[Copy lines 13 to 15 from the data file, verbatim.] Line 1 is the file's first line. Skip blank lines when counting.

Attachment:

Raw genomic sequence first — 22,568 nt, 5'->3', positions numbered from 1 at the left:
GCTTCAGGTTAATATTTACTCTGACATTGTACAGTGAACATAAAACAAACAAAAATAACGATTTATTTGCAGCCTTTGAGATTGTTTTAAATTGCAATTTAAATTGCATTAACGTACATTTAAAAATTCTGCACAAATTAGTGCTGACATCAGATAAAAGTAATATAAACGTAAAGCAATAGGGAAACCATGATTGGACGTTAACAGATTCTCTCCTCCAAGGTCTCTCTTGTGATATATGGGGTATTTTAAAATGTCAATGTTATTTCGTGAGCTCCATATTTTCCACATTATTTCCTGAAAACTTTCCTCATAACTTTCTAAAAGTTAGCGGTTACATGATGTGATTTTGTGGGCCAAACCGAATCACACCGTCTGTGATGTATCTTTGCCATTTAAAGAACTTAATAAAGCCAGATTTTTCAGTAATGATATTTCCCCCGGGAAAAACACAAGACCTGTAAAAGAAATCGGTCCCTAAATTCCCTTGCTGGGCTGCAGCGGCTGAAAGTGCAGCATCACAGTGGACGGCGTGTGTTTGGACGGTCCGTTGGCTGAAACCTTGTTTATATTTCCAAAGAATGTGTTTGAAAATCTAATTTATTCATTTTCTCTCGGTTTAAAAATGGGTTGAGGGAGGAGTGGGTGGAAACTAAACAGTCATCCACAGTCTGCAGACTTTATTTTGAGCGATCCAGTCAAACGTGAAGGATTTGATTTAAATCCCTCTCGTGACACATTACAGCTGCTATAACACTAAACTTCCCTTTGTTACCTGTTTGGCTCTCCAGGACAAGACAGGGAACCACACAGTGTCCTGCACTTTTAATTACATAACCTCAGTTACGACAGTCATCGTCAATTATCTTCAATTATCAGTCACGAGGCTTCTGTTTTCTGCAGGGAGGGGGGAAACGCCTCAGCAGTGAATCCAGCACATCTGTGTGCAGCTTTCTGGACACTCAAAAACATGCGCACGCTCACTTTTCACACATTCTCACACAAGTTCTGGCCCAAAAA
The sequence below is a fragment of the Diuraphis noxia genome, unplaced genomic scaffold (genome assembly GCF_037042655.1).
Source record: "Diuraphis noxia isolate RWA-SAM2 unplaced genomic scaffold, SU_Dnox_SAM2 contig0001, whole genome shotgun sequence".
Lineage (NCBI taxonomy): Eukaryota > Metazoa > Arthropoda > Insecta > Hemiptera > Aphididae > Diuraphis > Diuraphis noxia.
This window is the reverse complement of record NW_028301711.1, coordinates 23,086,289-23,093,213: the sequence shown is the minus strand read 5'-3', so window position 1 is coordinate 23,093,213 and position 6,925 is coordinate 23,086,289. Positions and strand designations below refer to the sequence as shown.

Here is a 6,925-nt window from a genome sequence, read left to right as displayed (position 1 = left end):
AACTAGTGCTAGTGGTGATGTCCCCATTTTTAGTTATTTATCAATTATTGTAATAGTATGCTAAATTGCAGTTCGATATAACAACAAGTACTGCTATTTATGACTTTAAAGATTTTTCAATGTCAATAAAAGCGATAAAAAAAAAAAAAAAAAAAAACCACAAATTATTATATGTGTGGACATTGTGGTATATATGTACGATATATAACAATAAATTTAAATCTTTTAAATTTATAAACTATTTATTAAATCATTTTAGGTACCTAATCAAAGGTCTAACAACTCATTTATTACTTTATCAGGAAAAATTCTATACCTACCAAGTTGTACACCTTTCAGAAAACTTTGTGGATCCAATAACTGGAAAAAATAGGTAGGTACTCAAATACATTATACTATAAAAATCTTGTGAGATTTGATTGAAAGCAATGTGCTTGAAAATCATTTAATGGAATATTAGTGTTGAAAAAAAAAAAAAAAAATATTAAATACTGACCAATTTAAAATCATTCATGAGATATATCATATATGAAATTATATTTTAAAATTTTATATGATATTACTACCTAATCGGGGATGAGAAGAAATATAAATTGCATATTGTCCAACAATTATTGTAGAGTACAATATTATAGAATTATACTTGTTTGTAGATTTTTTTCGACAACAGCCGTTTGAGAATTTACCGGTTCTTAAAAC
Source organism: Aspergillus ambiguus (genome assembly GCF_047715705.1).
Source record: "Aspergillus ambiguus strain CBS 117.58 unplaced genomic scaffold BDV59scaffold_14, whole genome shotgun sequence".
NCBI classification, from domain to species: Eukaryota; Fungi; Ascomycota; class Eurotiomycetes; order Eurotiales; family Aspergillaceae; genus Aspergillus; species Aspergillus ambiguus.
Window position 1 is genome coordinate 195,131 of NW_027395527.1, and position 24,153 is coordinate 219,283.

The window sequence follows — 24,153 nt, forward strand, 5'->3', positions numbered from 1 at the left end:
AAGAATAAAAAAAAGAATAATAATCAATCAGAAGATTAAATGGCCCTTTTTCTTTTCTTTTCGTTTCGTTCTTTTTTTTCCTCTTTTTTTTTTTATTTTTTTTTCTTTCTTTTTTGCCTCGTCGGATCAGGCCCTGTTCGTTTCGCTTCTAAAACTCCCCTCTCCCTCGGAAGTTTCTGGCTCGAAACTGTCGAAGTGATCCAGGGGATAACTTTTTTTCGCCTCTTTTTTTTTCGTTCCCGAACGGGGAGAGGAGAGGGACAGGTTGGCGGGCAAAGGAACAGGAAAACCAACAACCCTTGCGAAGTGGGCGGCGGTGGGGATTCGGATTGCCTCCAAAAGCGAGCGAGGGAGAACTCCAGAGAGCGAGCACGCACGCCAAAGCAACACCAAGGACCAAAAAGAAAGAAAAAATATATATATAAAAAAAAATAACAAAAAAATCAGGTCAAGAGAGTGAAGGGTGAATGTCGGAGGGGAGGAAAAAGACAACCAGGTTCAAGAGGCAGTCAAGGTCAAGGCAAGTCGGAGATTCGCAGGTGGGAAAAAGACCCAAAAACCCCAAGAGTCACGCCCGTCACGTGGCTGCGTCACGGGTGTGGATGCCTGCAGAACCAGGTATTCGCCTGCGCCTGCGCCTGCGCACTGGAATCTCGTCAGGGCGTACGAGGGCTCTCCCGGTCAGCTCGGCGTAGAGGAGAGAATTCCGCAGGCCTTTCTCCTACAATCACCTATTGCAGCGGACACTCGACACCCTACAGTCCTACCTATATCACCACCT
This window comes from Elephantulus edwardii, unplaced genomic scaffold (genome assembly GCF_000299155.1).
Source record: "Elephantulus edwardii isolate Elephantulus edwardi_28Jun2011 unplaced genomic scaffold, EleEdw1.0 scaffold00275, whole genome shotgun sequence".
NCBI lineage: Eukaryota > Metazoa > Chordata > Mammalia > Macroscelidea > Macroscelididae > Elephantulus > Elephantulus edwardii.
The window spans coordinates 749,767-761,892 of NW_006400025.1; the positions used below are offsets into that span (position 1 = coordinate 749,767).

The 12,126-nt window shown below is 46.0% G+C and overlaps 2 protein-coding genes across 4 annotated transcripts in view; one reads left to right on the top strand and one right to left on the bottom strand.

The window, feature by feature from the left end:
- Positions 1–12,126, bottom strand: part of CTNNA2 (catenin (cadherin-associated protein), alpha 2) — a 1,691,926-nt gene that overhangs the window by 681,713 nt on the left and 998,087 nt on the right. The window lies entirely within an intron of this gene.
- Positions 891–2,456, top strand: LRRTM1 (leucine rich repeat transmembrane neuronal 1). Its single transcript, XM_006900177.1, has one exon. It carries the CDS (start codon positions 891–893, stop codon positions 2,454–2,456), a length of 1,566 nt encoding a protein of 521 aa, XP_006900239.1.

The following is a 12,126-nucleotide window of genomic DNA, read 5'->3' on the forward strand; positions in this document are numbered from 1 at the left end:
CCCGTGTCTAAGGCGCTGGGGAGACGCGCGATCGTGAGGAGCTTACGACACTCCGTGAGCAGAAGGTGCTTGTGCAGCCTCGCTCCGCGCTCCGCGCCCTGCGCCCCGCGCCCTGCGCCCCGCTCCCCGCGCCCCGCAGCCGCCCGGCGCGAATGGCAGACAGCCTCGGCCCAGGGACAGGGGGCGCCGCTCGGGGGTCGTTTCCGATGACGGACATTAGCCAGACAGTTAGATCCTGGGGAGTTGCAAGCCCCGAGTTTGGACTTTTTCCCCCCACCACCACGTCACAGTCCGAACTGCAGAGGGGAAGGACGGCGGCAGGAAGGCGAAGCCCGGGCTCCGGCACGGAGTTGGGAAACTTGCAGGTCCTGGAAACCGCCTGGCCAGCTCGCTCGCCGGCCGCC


The window sequence follows — 24,153 nt, forward strand, 5'->3', positions numbered from 1 at the left end:
AAGAATAAAAAAAAGAATAATAATCAATCAGAAGATTAAATGGCCCTTTTTCTTTTCTTTTCGTTTCGTTCTTTTTTTTCCTCTTTTTTTTTTTATTTTTTTTTCTTTCTTTTTTGCCTCGTCGGATCAGGCCCTGTTCGTTTCGCTTCTAAAACTCCCCTCTCCCTCGGAAGTTTCTGGCTCGAAACTGTCGAAGTGATCCAGGGGATAACTTTTTTTCGCCTCTTTTTTTTTCGTTCCCGAACGGGGAGAGGAGAGGGACAGGTTGGCGGGCAAAGGAACAGGAAAACCAACAACCCTTGCGAAGTGGGCGGCGGTGGGGATTCGGATTGCCTCCAAAAGCGAGCGAGGGAGAACTCCAGAGAGCGAGCACGCACGCCAAAGCAACACCAAGGACCAAAAAGAAAGAAAAAATATATATATAAAAAAAAATAACAAAAAAATCAGGTCAAGAGAGTGAAGGGTGAATGTCGGAGGGGAGGAAAAAGACAACCAGGTTCAAGAGGCAGTCAAGGTCAAGGCAAGTCGGAGATTCGCAGGTGGGAAAAAGACCCAAAAACCCCAAGAGTCACGCCCGTCACGTGGCTGCGTCACGGGTGTGGATGCCTGCAGAACCAGGTATTCGCCTGCGCCTGCGCCTGCGCACTGGAATCTCGTCAGGGCGTACGAGGGCTCTCCCGGTCAGCTCGGCGTAGAGGAGAGAATTCCGCAGGCCTTTCTCCTACAATCACCTATTGCAGCGGACACTCGACACCCTACAGTCCTACCTATATCACCACCT
This window comes from Elephantulus edwardii, unplaced genomic scaffold (genome assembly GCF_000299155.1).